Often I would address these in separate posts, but there has been quite a bit going on this last week. So I thought I'd do it all in one. In addition to these news clippings, I'd like to report that the next post will be back to having fun pictures. You'll have to bear with a text-only one this time, though. :(
Let's get to it:
1. Last week, lawmakers in Albany passed a bill to increase fines on those who neglect to shovel their sidewalks in the winter.
Good. Screw those people.
In all seriousness, it's a huge problem in this city. When you see people in wheelchairs rolling down the middle of the street because some lazy homeowner can't shovel their walk, it becomes simply embarrassing. Even right next door to my apartment, the walk is left all winter long. As I've said in an earlier post, those properties that don't shovel their walks will be featured on this blog. I'll even wait for the 24 hour grace period to expire before I snap the photos. Then I'll make sure to send the links to the Albany Police Department. I think a fun winter is in order!
The response on the post from the Albany section of the Times Union Blogs site has been mixed, but, of course, heavily bent against pedestrians. Albany, we're never going to make any progress here if attitudes like this don't change. It's a perfectly nice city with perfectly wonderful people, but this pro-car, anti-everything else bias that we have is disturbing.
Bill sponsor Leah Golby from Pine Hills had a great quote when asked if this was an anti-homeowner arrangement: "It snows. It needs to be shoveled. Being a homeowner, owning property, is a responsibility."
You can read the full article here.
2. Madison Avenue Sidewalk Replacement:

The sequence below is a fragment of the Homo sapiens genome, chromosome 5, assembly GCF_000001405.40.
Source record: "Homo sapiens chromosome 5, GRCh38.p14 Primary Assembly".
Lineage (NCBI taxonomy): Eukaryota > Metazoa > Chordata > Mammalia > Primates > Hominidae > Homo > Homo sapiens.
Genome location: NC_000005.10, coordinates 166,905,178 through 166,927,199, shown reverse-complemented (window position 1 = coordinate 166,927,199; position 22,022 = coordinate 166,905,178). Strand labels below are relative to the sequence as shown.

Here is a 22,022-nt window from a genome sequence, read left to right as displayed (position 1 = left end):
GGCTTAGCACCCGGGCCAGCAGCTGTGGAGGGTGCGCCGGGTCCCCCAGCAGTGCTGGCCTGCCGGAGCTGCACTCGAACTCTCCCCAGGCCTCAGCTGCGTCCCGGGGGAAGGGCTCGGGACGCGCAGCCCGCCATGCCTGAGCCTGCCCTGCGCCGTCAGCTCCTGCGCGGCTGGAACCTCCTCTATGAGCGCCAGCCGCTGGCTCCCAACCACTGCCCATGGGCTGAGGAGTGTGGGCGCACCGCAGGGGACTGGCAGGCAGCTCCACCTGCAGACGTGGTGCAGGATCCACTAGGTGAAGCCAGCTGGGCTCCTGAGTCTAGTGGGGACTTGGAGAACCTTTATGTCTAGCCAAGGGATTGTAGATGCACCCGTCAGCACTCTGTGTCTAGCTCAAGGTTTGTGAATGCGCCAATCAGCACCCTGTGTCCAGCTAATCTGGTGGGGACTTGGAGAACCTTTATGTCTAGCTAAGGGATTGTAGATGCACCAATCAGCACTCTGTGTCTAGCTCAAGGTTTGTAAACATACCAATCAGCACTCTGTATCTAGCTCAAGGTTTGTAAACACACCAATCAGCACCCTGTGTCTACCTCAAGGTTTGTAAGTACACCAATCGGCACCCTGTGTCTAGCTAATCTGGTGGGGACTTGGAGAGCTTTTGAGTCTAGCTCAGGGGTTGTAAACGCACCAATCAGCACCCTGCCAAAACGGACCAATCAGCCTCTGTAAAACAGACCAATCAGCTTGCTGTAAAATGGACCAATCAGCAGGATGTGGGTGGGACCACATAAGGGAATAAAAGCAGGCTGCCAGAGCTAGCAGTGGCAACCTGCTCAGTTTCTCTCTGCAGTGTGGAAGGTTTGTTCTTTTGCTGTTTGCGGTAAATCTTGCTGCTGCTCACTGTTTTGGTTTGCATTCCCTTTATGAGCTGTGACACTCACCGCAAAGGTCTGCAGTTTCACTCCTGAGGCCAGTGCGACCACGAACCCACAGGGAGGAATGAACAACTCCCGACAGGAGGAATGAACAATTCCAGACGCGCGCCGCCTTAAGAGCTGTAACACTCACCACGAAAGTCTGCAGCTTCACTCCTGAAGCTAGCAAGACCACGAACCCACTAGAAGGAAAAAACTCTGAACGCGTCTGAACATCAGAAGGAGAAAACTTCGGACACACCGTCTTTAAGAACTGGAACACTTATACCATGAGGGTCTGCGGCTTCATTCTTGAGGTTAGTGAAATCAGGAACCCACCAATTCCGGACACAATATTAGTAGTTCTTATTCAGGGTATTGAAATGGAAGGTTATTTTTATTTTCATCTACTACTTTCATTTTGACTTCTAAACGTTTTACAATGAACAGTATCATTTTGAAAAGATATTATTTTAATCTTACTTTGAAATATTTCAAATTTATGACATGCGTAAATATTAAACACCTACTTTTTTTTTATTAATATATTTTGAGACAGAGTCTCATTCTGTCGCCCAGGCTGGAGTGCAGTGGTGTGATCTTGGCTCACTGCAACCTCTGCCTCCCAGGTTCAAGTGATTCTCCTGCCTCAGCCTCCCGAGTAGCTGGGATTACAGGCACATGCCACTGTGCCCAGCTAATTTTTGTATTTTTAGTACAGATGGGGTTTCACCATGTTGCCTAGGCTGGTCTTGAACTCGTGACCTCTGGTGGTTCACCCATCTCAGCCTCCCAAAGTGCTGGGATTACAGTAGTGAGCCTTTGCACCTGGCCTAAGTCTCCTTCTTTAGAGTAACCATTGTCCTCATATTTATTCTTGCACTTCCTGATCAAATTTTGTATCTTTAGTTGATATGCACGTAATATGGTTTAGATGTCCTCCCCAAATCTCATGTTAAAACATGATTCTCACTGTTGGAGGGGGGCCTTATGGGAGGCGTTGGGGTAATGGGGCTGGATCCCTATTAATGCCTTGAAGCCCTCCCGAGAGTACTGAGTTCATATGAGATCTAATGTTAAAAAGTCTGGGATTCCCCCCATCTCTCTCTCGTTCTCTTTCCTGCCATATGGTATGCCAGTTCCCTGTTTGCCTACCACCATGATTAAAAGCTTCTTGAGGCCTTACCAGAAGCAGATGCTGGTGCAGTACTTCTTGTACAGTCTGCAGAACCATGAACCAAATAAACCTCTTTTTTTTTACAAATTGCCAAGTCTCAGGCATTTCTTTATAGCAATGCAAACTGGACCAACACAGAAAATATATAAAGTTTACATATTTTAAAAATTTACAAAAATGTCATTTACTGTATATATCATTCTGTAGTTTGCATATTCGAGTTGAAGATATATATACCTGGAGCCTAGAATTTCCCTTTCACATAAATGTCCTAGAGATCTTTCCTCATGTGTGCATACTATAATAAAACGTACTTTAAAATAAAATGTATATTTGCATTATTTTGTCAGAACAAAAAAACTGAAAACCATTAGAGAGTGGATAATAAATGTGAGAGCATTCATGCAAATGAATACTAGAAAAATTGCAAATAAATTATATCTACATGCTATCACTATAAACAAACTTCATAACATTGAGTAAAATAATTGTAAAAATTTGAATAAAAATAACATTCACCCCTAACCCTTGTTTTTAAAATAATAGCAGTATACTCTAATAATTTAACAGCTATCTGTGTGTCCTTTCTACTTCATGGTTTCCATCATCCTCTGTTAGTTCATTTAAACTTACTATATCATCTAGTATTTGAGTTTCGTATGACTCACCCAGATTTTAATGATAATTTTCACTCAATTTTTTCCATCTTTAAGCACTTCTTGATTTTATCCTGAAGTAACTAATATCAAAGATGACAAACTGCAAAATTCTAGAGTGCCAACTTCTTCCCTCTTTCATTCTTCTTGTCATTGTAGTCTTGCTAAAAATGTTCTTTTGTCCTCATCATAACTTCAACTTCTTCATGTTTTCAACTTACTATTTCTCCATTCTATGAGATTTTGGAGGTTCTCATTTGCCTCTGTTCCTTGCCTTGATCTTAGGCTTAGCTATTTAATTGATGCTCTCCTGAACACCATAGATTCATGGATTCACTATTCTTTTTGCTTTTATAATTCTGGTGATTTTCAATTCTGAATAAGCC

This probably isn't the biggest deal to most, but believe me, in Albany, getting a new stretch of sidewalk is significant. Madison Avenue between Lake Avenue and Robin Street. Another project is taking place on North Main Street near Central Avenue. I sincerely hope they keep this up. And if these new sidewalks aren't shoveled and I notice, you'll fin(e)d pictures of the properties here. :)
3. Increased bus frequency on Route 5:
This is prior to the full roll-out of the CDTA Route Restructuring. An email update I got from CDTA last week listed service improvements for Route 5 and Wolf Road. The email claims increased frequency throughout the corridor as well as an elimination of the door-to-door service of the Flex Service down Wolf Road. I'm sure there are some people unhappy about that last part, but it's a bus, not a taxi. And we're lucky we're even able to provide service to such horribly built places like Wolf Road.
Click here for the full set of information.
4. The city is considering a proposal that will create a bond system for vacant properties. Owners of vacant property will have to post a $10,000 bond, as well as file a plan with the city stating whether the building will be demolished, left vacant or restored. If the city needs to then demolish the building, the bond is forfeited.
This ties in with the neighborhood improvements I mentioned in a previous post about the totem pole on Jefferson Avenue. We passed a building that was being restored. Before this, it certainly looked vacant. I can imagine that many homeowners would be more likely to do something with their vacant property if it means paying the city $10,000 otherwise.
Wouldn't this be even better if some of that money was used to help out homeowners who would love to fix up their properties, but cannot afford to? Just a thought, Albany.
My thoughts on loaning aside, you can find a much better analysis here at the Time Union's On the Edge blog, basically the opinion section of the TU Blogs site.